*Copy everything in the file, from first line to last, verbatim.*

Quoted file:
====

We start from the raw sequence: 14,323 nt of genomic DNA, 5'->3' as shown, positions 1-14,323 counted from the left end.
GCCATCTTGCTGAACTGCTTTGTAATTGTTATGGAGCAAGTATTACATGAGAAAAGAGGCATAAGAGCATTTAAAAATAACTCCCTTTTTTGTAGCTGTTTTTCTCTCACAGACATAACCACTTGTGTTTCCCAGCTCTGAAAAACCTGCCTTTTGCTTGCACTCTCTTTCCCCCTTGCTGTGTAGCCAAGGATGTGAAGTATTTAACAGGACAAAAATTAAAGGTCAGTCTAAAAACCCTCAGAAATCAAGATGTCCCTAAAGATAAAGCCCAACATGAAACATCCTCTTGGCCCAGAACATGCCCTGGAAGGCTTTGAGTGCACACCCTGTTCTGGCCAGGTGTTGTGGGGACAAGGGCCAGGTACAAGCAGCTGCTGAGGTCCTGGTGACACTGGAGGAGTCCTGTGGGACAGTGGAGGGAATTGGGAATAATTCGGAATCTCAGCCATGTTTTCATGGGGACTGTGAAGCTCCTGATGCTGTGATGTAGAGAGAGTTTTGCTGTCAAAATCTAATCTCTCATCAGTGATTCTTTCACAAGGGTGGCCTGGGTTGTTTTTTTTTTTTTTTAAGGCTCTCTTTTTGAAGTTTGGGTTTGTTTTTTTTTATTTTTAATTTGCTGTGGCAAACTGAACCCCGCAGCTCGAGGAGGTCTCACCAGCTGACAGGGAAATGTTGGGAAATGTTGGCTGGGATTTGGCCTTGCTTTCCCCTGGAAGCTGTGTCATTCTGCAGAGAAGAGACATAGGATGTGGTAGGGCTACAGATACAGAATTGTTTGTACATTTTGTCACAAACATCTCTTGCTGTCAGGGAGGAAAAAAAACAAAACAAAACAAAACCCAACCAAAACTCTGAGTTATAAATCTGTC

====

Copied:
We start from the raw sequence: 14,323 nt of genomic DNA, 5'->3' as shown, positions 1-14,323 counted from the left end.
GCCATCTTGCTGAACTGCTTTGTAATTGTTATGGAGCAAGTATTACATGAGAAAAGAGGCATAAGAGCATTTAAAAATAACTCCCTTTTTTGTAGCTGTTTTTCTCTCACAGACATAACCACTTGTGTTTCCCAGCTCTGAAAAACCTGCCTTTTGCTTGCACTCTCTTTCCCCCTTGCTGTGTAGCCAAGGATGTGAAGTATTTAACAGGACAAAAATTAAAGGTCAGTCTAAAAACCCTCAGAAATCAAGATGTCCCTAAAGATAAAGCCCAACATGAAACATCCTCTTGGCCCAGAACATGCCCTGGAAGGCTTTGAGTGCACACCCTGTTCTGGCCAGGTGTTGTGGGGACAAGGGCCAGGTACAAGCAGCTGCTGAGGTCCTGGTGACACTGGAGGAGTCCTGTGGGACAGTGGAGGGAATTGGGAATAATTCGGAATCTCAGCCATGTTTTCATGGGGACTGTGAAGCTCCTGATGCTGTGATGTAGAGAGAGTTTTGCTGTCAAAATCTAATCTCTCATCAGTGATTCTTTCACAAGGGTGGCCTGGGTTGTTTTTTTTTTTTTTTAAGGCTCTCTTTTTGAAGTTTGGGTTTGTTTTTTTTTATTTTTAATTTGCTGTGGCAAACTGAACCCCGCAGCTCGAGGAGGTCTCACCAGCTGACAGGGAAATGTTGGGAAATGTTGGCTGGGATTTGGCCTTGCTTTCCCCTGGAAGCTGTGTCATTCTGCAGAGAAGAGACATAGGATGTGGTAGGGCTACAGATACAGAATTGTTTGTACATTTTGTCACAAACATCTCTTGCTGTCAGGGAGGAAAAAAAACAAAACAAAACAAAACCCAACCAAAACTCTGAGTTATAAATCTGTC